Loud cheers went up when Konerko's name was announced as part of the starting lineup, hitting third and playing first base. He received a standing ovation upon stepping to the plate in the opening inning to face Royals starter Bruce Chen.
And for all intents and purposes, this contest ended with one out in the second inning, because that's when Konerko left the field.
After Jose Quintana struck out Lorenzo Cain to start the frame, Conor Gillaspie jogged from the dugout to first base to replace Konerko. On his way off, Konerko stopped to shake hands and hug starting pitcher Jose Quintana on the mound and then moved to the dugout with the backdrop of his second standing ovation in a matter of 30 minutes.
This move was something Konerko knew about before the game, as he tweaked his back during Saturday night's game. The classy captain fully appreciated the fan's reaction, almost feeling undeserving of the love.
"The fans here have treated me, you know, great over the years," Konerko said. "In a year like this, they treated me better than probably I deserved, really the whole team when you think about it.
"There were moments where they hung in with us where I knew they were antsy about what was going on. It always feels good. It certainly feels better when you're doing World Series parades, but I don't take it for granted at all. It's always good, but this year was little different circumstances."
Konerko, 37, most likely will take a month away from baseball before making a decision as to whether he wants to play. If he decides in the affirmative, then it's up to the White Sox to decide if they will bring him back.
During Sunday's postgame chat, Konerko mentioned probably having lunch with White Sox chairman Jerry Reinsdorf in the near future in that they both are Arizona residents. He also couldn't envision any sort of acrimonious departure from this team he has so dutifully represented, even if the White Sox tell him there's no room for the veteran as part of the rebuild or reshape process.
"I'd have to look in the mirror and say: 'You know what? If you wanted to play, you should have done better,'" Konerko said. "You learn that in Little League. I would hope that I'm man enough to do that, so I don't see that happening."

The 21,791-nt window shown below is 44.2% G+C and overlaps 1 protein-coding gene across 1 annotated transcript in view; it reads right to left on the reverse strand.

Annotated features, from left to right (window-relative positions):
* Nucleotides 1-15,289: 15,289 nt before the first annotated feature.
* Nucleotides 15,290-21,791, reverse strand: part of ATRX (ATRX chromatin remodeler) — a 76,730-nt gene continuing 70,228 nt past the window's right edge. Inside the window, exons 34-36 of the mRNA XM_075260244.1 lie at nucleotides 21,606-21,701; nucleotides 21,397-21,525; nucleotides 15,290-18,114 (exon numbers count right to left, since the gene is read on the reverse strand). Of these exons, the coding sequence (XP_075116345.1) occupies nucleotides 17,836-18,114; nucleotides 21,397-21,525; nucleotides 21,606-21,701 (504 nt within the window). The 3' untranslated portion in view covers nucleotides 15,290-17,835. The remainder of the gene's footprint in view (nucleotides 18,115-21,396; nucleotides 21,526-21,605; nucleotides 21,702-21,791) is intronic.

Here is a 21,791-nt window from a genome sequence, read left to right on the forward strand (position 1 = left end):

"Personally, I hope he comes back," said White Sox second baseman Gordon Beckham of his friend and teammate. "He means a lot to me, this organization and this city."
In his only at-bat Sunday, Konerko popped up to first baseman Salvador Perez. His season totals showed a .244 average, which was his lowest since hitting .240 in 2008, 12 homers and 54 RBIs. All of this was accomplished in a season when Konerko was sidelined with back issues, although Saturday's flareup was not as bad as the injury that cost him nearly a month earlier in the season.
Konerko sits just 22 homers behind Frank Thomas for the all-time franchise mark of 449, and needs six total bases to pass Thomas at 3,950. It remains to be seen if Konerko will get that chance or even wants that chance.
Those stats don't matter to Konerko nearly as much as winning the 2005 World Series, which he terms as his career highlight by far. He also takes pride in coming back to the White Sox both after the '05 season and after 2010, when he could have left via free agency.
"That's my biggest 2-for-2 as far as my career is the way I look at it," Konerko said.
Sunday's setback finished with Konerko taking an on-field microphone and thanking the crowd in attendance for standing behind the White Sox during a 99-loss campaign. He appreciated them staying through the tough times, just as he appreciated their ovations despite the fact that this consummate leader could return for one last season in '14.
If Konerko does return, he smiled and said that there might be a victory lap taken around the field next year in his last game.
"What happened here in 2010, I almost felt guilty," said Konerko, who had his family in attendance throughout this final Royals series. "People treated me so well and it was such a big deal at the end, when I came back, I felt like I kind of played with people's emotions even though that was nothing intentional.
"It was similar to that today where I didn't want to make a big spectacle out of it. There's no escaping it kind of at the end here when there is some unknown about what's going to happen. But I definitely had that in mind, because I didn't want to be out there tipping my hat every time I moved a muscle and all that kind of stuff. I totally love it and the fact they're behind me, but I feel a little awkward not knowing."